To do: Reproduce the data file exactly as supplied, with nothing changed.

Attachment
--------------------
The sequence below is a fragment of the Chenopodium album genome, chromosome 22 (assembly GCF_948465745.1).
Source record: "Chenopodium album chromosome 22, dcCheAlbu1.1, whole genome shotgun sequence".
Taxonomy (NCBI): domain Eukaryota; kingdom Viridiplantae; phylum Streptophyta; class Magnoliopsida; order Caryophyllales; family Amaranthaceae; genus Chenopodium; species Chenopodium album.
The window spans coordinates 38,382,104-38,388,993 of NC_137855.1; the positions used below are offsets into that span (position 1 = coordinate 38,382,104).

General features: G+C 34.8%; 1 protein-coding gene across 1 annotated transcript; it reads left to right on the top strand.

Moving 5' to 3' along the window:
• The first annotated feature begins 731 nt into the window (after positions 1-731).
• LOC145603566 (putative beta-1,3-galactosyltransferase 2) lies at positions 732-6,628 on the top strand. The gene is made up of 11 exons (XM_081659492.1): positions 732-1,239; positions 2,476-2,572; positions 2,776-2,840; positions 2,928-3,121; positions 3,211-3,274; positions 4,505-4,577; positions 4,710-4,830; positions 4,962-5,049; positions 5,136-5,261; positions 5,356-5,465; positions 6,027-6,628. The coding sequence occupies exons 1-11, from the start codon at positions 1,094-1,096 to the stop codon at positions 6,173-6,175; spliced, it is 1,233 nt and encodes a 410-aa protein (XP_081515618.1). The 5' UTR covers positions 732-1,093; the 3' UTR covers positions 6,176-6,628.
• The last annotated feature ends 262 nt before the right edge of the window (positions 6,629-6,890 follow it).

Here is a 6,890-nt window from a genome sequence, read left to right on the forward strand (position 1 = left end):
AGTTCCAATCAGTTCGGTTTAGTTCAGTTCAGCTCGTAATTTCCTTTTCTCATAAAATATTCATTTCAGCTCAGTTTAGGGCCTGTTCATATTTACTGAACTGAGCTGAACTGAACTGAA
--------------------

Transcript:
The sequence below is a fragment of the Chenopodium album genome, chromosome 22 (assembly GCF_948465745.1).
Source record: "Chenopodium album chromosome 22, dcCheAlbu1.1, whole genome shotgun sequence".
Taxonomy (NCBI): domain Eukaryota; kingdom Viridiplantae; phylum Streptophyta; class Magnoliopsida; order Caryophyllales; family Amaranthaceae; genus Chenopodium; species Chenopodium album.
The window spans coordinates 38,382,104-38,388,993 of NC_137855.1; the positions used below are offsets into that span (position 1 = coordinate 38,382,104).

General features: G+C 34.8%; 1 protein-coding gene across 1 annotated transcript; it reads left to right on the top strand.

Moving 5' to 3' along the window:
• The first annotated feature begins 731 nt into the window (after positions 1-731).
• LOC145603566 (putative beta-1,3-galactosyltransferase 2) lies at positions 732-6,628 on the top strand. The gene is made up of 11 exons (XM_081659492.1): positions 732-1,239; positions 2,476-2,572; positions 2,776-2,840; positions 2,928-3,121; positions 3,211-3,274; positions 4,505-4,577; positions 4,710-4,830; positions 4,962-5,049; positions 5,136-5,261; positions 5,356-5,465; positions 6,027-6,628. The coding sequence occupies exons 1-11, from the start codon at positions 1,094-1,096 to the stop codon at positions 6,173-6,175; spliced, it is 1,233 nt and encodes a 410-aa protein (XP_081515618.1). The 5' UTR covers positions 732-1,093; the 3' UTR covers positions 6,176-6,628.
• The last annotated feature ends 262 nt before the right edge of the window (positions 6,629-6,890 follow it).

Here is a 6,890-nt window from a genome sequence, read left to right on the forward strand (position 1 = left end):
AGTTCCAATCAGTTCGGTTTAGTTCAGTTCAGCTCGTAATTTCCTTTTCTCATAAAATATTCATTTCAGCTCAGTTTAGGGCCTGTTCATATTTACTGAACTGAGCTGAACTGAACTGAA